Three photos of three structures linked by geography and revealing facets of the dynamics that have shaped Istanbul: The row of apartment houses shown above stands on the crest of a ridge; the church and the construction site portrayed in the images below are set in the deep valleys that wrap around its lower reaches.
The apartment house row is located in Tatavla (present-day Kurtuluş) near the quarter of Bomonti, neighborhoods once largely Greek and still, in part, populated by Armenians and Jews. Tatavla was redeveloped at the turn of the nineteenth to the twentieth century when “minorities” of modest income began to move out of cramped housing in the Galata and Pera and the slopes below them and resettle in newly built dwellings in the heights beyond Taksim. The uniformly narrow frontal widths of building plots were determined by fire laws of the time in combination the economics of low cost housing. Building facades have been refurbished over and again as the decades passed, creating a stark geometry of plasterwork and stone. The streets are as prim and as quiet as they are treeless.
The church facade above is that of the Greek Orthodox Church of the Evangelikos (Panagia Evangelista), a huge eclectic structure combining a domed cruciform neo-Byzantine sanctuary with a neo-Gothic facade, a combination perhaps symbolic of the self-styled Byzantine roots and European aspirations of the community that built it nearly a century and a quarter ago. The Church of the Evangelikos stands in the valley of Dolapdere, one block from what is now a major traffic thoroughfare. Until recently, Dolapdere Boulevard was a rough and tumble street, by day home to automobile repair shops and ateliers producing window display mannequins and by night seemingly deserted and legendarily nefarious. Pedestrian traffic on Dolapdere is light but motor traffic is heavy and fast, and the church, half obscured by shabby storefronts fronting on the boulevard, is usually seen only in a mere flash from the windows of passing cars.
My guess is that the location of the Church of the Evangelikos was determined by two factors. First, like many Eastern Orthodox church locations, it was built adjacent to an ayazma, a sacred natural spring. Such streams have been holy to pagans and to Christians and to heterodox Muslims and dervishes as well, and have determined the sites of many other churches and one-time dervish monasteries throughout Istanbul. The second locational factor may have been more mundane but no less universal — cost. In inland parts of Istanbul, real estate prices traditionally are higher atop breezy crests and the upper reaches of slopes than in the less-well-ventilated, vista-less confines of valleys and former riverbeds .(Note: this rule is reversed at in the city’s coastal locations, where sea breezes and waterfront access and vistas have long commanded premium prices.)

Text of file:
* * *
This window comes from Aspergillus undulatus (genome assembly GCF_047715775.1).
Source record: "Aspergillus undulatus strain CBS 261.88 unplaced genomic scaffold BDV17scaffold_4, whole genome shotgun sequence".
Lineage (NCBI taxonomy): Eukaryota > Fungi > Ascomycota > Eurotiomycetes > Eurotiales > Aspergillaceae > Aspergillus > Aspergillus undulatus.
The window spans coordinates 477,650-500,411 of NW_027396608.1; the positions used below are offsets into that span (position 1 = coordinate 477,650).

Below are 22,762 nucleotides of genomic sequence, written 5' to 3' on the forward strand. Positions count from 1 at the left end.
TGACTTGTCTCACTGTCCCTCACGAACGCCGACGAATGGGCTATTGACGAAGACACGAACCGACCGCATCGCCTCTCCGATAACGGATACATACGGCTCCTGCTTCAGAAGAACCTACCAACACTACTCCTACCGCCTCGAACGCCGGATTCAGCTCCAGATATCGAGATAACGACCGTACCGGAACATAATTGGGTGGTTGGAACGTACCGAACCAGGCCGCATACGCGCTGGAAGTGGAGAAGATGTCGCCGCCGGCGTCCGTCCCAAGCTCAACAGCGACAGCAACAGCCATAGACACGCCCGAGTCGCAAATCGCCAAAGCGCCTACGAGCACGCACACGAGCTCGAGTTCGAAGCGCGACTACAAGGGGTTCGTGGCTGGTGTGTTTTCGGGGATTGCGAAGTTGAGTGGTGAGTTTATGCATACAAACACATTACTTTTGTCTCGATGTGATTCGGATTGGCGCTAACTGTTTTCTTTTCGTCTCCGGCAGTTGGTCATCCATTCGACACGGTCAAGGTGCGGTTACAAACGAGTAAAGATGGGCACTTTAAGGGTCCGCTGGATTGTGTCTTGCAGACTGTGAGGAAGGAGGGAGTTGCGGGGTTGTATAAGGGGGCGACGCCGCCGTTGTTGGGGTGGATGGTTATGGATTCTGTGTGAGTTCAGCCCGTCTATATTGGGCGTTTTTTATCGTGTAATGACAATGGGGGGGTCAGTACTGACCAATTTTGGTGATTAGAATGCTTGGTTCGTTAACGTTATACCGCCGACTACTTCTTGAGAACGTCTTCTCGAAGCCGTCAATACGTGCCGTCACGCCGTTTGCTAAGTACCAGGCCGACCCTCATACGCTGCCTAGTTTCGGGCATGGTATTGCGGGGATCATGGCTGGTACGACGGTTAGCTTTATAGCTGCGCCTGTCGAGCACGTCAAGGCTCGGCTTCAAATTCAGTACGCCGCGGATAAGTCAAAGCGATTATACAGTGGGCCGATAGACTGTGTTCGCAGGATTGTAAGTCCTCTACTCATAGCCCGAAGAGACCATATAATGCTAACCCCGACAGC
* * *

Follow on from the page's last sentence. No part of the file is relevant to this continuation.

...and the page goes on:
Bomonti to Piyale Paşa below
The construction site pictured in the last of the three photos links back to a story I posted a year ago reflecting on development in Istanbul and the politics and values of hillside locations and views. At the time, the newly built middle-class dwellings in the upper reaches of the photo enjoyed views unobstructed by the shanty town below. In the present photo (taken in 2013), the shanty-town dwellings have vanished and site preparation materials for new blocks of flatsare laid out in artful cascading swirls. By 2014, the new flats were in place, leaving windows and balconies of the blue block shrouded in perpetual shadow, their views limited to the rear walls and windows of the newer buildings in front of them, from which they are now separated by a street of only medievally narrow width. In urban contexts, views and vistas are ephemeral and limited in time and reach, this is even more so the more modest one’s means and apartment.